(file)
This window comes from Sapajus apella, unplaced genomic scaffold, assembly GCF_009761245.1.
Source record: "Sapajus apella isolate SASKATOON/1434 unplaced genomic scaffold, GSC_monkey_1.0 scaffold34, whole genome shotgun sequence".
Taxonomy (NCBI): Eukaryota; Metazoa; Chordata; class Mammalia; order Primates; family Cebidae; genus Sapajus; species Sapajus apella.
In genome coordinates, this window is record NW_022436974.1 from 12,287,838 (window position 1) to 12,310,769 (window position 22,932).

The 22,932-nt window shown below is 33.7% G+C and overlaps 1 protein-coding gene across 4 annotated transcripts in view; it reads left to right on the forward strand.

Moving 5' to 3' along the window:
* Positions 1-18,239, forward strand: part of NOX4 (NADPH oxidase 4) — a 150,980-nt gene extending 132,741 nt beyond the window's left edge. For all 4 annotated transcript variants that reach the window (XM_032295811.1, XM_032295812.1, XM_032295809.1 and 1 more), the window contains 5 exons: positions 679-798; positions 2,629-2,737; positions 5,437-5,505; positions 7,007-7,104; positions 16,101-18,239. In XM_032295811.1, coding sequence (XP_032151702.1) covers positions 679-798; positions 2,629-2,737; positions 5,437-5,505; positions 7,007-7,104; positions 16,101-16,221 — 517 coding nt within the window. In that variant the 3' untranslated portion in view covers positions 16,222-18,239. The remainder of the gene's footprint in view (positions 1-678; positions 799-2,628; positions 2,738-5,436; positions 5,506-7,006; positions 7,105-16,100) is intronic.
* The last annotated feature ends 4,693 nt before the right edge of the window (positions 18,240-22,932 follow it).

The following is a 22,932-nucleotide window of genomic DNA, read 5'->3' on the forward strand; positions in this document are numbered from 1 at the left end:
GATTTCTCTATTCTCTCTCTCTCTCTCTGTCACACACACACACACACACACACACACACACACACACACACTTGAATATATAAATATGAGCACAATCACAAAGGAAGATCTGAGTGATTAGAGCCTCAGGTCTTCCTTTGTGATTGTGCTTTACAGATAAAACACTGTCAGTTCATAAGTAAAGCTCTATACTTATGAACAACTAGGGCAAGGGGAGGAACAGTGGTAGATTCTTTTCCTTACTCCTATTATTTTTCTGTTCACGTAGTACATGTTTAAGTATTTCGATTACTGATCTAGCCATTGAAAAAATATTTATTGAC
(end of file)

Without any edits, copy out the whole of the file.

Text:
This window comes from Sapajus apella, unplaced genomic scaffold, assembly GCF_009761245.1.
Source record: "Sapajus apella isolate SASKATOON/1434 unplaced genomic scaffold, GSC_monkey_1.0 scaffold34, whole genome shotgun sequence".
Taxonomy (NCBI): Eukaryota; Metazoa; Chordata; class Mammalia; order Primates; family Cebidae; genus Sapajus; species Sapajus apella.
In genome coordinates, this window is record NW_022436974.1 from 12,287,838 (window position 1) to 12,310,769 (window position 22,932).

The 22,932-nt window shown below is 33.7% G+C and overlaps 1 protein-coding gene across 4 annotated transcripts in view; it reads left to right on the forward strand.

Moving 5' to 3' along the window:
* Positions 1-18,239, forward strand: part of NOX4 (NADPH oxidase 4) — a 150,980-nt gene extending 132,741 nt beyond the window's left edge. For all 4 annotated transcript variants that reach the window (XM_032295811.1, XM_032295812.1, XM_032295809.1 and 1 more), the window contains 5 exons: positions 679-798; positions 2,629-2,737; positions 5,437-5,505; positions 7,007-7,104; positions 16,101-18,239. In XM_032295811.1, coding sequence (XP_032151702.1) covers positions 679-798; positions 2,629-2,737; positions 5,437-5,505; positions 7,007-7,104; positions 16,101-16,221 — 517 coding nt within the window. In that variant the 3' untranslated portion in view covers positions 16,222-18,239. The remainder of the gene's footprint in view (positions 1-678; positions 799-2,628; positions 2,738-5,436; positions 5,506-7,006; positions 7,105-16,100) is intronic.
* The last annotated feature ends 4,693 nt before the right edge of the window (positions 18,240-22,932 follow it).

The following is a 22,932-nucleotide window of genomic DNA, read 5'->3' on the forward strand; positions in this document are numbered from 1 at the left end:
GATTTCTCTATTCTCTCTCTCTCTCTCTGTCACACACACACACACACACACACACACACACACACACACACTTGAATATATAAATATGAGCACAATCACAAAGGAAGATCTGAGTGATTAGAGCCTCAGGTCTTCCTTTGTGATTGTGCTTTACAGATAAAACACTGTCAGTTCATAAGTAAAGCTCTATACTTATGAACAACTAGGGCAAGGGGAGGAACAGTGGTAGATTCTTTTCCTTACTCCTATTATTTTTCTGTTCACGTAGTACATGTTTAAGTATTTCGATTACTGATCTAGCCATTGAAAAAATATTTATTGAC